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Bandar Aur Insaan Reloaded

Last year, I received a research fellowship from the International Association for the Study of Sexuality, Culture and Society (IASSCS) and the Ford Foundation. Through this fellowship, I conducted a yearlong qualitative study of the experiences of queer students during their school life in India. The word ‘queer’ as you may know, includes but is not limited to persons who are lesbian, gay, bisexual, transgender, hijra, kothi, kinnar, panthi, aravani, thirunangi, jogta, jogappa, giriya, khush, and many more.

I will reserve the methodological intricacies of how I went about this research, along with a more complete picture of things I learnt, for another location but here I present a short story which is a fictionalized glimpse into the findings of my research. Based on my findings, I wrote a fictional short story called ‘बंदर और इंसान’ which follows the life of three monkeys, Raju, Nabeela and Cheeku (who prefers to be called Chandani), who live in the Nagaraj Jungle and attend the local school. The story is an account of a typical day in school, and the experiences they undergo because of their actual or perceived sexual orientation or gender identity. Because of word count constraints, I am presenting only one of those stories – that of Nabeela, in this excerpt named, ‘बंदर और इंसान Reloaded!’.

नागराज जंगल सर्पों से भरा था ध्यान नहीं दिया तो डॅंक लगनेका दर था इस बात से नबीला सदा ही बेफ़िक्र रही थी| नबीला  फुटबॉल खेलती थी और उसे अपने बाल, हाथ और मुँह सवारने में कोई दिलचस्पी थी| सब लोग डरते थे उससे और वो मस्ती में घूमती और अपना पूरा समय रिया के संघ बिताती थी| “ रिया!” नबीला ने मन ही मन कहा | “कितनी अच्छी है वो| काश मैं अपना पूरा दिन रिया के साथ ही बिता सकूँ| आज स्पोर्ट्स पीरियड में मैं उसे यह बता दूँगी कि वो मुझे अच्छी लगती है|”

नबीला ने जब रिया को बताया कि वह उसे अच्छी लगती है तो रिया ने तुरंत उत्तर दिया, “हाँ, तुम भी मुझे अच्छी लगती हो, तुम मेरी सबसे अच्छी सहेली हो|” “नहीं रिया, तुम समझी नही: I like like you!” “ओह!”, रिया ने कहा और वो ग्राउंड से भाग गयी| नबीला समझने की कोशिश कर ही रही थी कि क्या हुआ कि इतने में मगरमच्छ मैम का बुलावा आया| मगरमच्छ मैम स्कूल  की काउन्सलर थी| कहने को तो वो संवेदनशील थीं पर उन पर भरोसा करना बड़ा ही मुश्किल था| ऑफीस पहुँची तो मैम ने उसे बहुत डांटा, “तुमने रिया को क्या कहा? जानती नहीं यह ग़लत है? तुम्हें डॉक्टर की ज़रूरत है| फिर से ऐसा किया तो तुम्हारे मम्मी डॅडी को बता दूँगी|” नबीला को काटो तो खून नही| उसने ऐसा क्या ग़लत किया था? नबीला काउन्सलर के कमरे से निकली तो सभी सहपाठी उसे अजीब तरह से देख रहे थे| “क्या उन्हें पता चल गया, क्या रिया ने सबको बताया, या फिर काउन्सलर मैम ने …?”

Do you think Nabeela did anything wrong? Why does society teach us that girls must like boys and boys must like girls? At the time we reach puberty, we are in school. Do you remember any teacher or any course that spoke to you about matters related to puberty when you were in school? Our bodies change and our feelings begin to surface more prominently. Yet, does anyone talk to us about it? Do we have any books in the library that help us? Do you think that school should address these matters as well?

Some of the men and transgender women that I spoke to for my research told me that they have faced bullying and harassment because others thought their walk was too “girly” or their voice was too “girly.” They were called names – हिजड़ा, चक्का, चीनी (hijra, chakka, chini). Some of them detested school because of this. They faked illness, and jumped out of classroom windows because they hated how they were treated in school. Some of them were also beaten up by their classmates, and unwanted sexual advances were made towards them by their teachers and classmates.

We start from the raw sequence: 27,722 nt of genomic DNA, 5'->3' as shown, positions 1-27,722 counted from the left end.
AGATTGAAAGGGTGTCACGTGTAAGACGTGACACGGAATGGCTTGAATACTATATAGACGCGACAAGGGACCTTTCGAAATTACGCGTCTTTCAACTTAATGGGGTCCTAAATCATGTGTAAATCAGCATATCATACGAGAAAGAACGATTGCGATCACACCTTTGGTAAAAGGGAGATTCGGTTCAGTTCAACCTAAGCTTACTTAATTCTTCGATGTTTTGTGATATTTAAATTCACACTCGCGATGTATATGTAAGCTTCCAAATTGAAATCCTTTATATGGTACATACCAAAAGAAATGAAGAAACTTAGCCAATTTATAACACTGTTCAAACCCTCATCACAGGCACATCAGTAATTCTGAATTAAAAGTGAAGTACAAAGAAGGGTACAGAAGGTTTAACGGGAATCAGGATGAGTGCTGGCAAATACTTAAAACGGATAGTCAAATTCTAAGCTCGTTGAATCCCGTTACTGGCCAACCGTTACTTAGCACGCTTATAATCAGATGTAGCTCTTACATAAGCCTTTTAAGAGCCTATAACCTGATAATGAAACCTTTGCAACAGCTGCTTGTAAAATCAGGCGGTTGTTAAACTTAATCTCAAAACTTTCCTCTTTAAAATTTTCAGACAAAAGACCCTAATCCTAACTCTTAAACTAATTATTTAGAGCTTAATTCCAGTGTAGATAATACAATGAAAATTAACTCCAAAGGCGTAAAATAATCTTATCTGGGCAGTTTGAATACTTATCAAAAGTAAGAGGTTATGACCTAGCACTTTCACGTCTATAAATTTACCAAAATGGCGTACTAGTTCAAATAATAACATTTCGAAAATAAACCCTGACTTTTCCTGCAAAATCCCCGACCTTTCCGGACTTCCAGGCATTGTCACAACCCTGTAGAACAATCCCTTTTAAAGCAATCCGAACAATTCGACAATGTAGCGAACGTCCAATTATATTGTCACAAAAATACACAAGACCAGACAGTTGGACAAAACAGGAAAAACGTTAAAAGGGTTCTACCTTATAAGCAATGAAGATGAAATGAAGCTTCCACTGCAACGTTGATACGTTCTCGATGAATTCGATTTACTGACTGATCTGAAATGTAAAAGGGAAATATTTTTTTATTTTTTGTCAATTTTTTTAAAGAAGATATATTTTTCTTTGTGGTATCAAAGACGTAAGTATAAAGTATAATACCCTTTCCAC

Everyone who bullied these students had no idea whether they were actually queer. It was all based on perception, as others thought they acted queer. The Supreme Court has ruled, “Section 377 IPC does not criminalize a particular people or identity or orientation,” and that it is a violation of the Constitution to discriminate against any person on the basis of their sexual orientation or gender identity[1]. It has also been said that everyone has a right to live as the gender of their choice and a right to dress, express and behave in their self-identified gender – all of this without having to undergo any medical or hormonal testing[2]. That is because being transgender is not a medical condition. It is just a person’s deeply felt gender identity. The Indian Psychiatric Association has issued a statement that there is no evidence that homosexuality is a disease. Do you think comprehensive sexuality education in school that gives us accurate information about sexual orientation and gender identity would be helpful for us to better understand these things and to respect all persons? Maybe it will make it easier for Raju, Nabeela and Chandani to be themselves?

[1] National Legal Services Authority v. Union of India and Ors. (Writ Petition (Civil) No. 400/2012) para 55, page 62

[2] See generally: National Legal Services Authority v. Union of India and Ors. (Writ Petition (Civil) No. 400/2012

 

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Surabhi Shukla teaches law at the O.P. Jindal Global University at Sonepat, where she is the Assistant Director of the Centre for Health Law, Ethics and Technology. At the Centre, she researches on law, sexuality and public policy and works at the pro bono public interest litigation initiative.

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